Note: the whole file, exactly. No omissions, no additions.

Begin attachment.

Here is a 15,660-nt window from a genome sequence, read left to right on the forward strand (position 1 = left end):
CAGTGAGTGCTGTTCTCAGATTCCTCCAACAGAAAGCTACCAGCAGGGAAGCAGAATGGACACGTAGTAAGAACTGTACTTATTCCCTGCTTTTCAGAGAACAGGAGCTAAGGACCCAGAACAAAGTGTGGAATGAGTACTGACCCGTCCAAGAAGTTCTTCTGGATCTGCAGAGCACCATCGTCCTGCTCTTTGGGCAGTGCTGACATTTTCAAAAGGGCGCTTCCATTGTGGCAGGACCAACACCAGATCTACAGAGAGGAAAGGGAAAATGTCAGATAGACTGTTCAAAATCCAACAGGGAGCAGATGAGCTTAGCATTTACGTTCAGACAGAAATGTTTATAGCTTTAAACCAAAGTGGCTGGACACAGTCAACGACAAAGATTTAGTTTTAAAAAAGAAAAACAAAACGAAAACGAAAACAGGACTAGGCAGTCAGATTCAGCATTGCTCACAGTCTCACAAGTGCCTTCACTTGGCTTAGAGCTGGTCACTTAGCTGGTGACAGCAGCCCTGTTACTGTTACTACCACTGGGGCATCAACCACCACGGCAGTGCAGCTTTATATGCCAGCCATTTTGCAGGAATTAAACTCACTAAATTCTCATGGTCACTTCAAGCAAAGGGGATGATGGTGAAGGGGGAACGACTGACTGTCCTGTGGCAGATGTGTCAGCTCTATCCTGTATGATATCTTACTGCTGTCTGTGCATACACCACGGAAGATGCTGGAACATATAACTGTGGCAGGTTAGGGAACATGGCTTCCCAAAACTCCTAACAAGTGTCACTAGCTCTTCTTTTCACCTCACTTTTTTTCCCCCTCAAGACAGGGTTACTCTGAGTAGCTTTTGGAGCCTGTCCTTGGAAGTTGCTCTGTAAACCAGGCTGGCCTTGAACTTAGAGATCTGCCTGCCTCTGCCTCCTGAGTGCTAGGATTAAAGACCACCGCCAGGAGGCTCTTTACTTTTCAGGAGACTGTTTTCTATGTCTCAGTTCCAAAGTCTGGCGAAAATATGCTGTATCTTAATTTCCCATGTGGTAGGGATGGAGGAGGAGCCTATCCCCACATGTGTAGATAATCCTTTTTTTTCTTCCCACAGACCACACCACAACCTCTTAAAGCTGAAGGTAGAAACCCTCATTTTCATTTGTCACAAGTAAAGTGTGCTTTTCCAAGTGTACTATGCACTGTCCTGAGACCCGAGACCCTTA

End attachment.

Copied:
Here is a 15,660-nt window from a genome sequence, read left to right on the forward strand (position 1 = left end):
CAGTGAGTGCTGTTCTCAGATTCCTCCAACAGAAAGCTACCAGCAGGGAAGCAGAATGGACACGTAGTAAGAACTGTACTTATTCCCTGCTTTTCAGAGAACAGGAGCTAAGGACCCAGAACAAAGTGTGGAATGAGTACTGACCCGTCCAAGAAGTTCTTCTGGATCTGCAGAGCACCATCGTCCTGCTCTTTGGGCAGTGCTGACATTTTCAAAAGGGCGCTTCCATTGTGGCAGGACCAACACCAGATCTACAGAGAGGAAAGGGAAAATGTCAGATAGACTGTTCAAAATCCAACAGGGAGCAGATGAGCTTAGCATTTACGTTCAGACAGAAATGTTTATAGCTTTAAACCAAAGTGGCTGGACACAGTCAACGACAAAGATTTAGTTTTAAAAAAGAAAAACAAAACGAAAACGAAAACAGGACTAGGCAGTCAGATTCAGCATTGCTCACAGTCTCACAAGTGCCTTCACTTGGCTTAGAGCTGGTCACTTAGCTGGTGACAGCAGCCCTGTTACTGTTACTACCACTGGGGCATCAACCACCACGGCAGTGCAGCTTTATATGCCAGCCATTTTGCAGGAATTAAACTCACTAAATTCTCATGGTCACTTCAAGCAAAGGGGATGATGGTGAAGGGGGAACGACTGACTGTCCTGTGGCAGATGTGTCAGCTCTATCCTGTATGATATCTTACTGCTGTCTGTGCATACACCACGGAAGATGCTGGAACATATAACTGTGGCAGGTTAGGGAACATGGCTTCCCAAAACTCCTAACAAGTGTCACTAGCTCTTCTTTTCACCTCACTTTTTTTCCCCCTCAAGACAGGGTTACTCTGAGTAGCTTTTGGAGCCTGTCCTTGGAAGTTGCTCTGTAAACCAGGCTGGCCTTGAACTTAGAGATCTGCCTGCCTCTGCCTCCTGAGTGCTAGGATTAAAGACCACCGCCAGGAGGCTCTTTACTTTTCAGGAGACTGTTTTCTATGTCTCAGTTCCAAAGTCTGGCGAAAATATGCTGTATCTTAATTTCCCATGTGGTAGGGATGGAGGAGGAGCCTATCCCCACATGTGTAGATAATCCTTTTTTTTCTTCCCACAGACCACACCACAACCTCTTAAAGCTGAAGGTAGAAACCCTCATTTTCATTTGTCACAAGTAAAGTGTGCTTTTCCAAGTGTACTATGCACTGTCCTGAGACCCGAGACCCTTA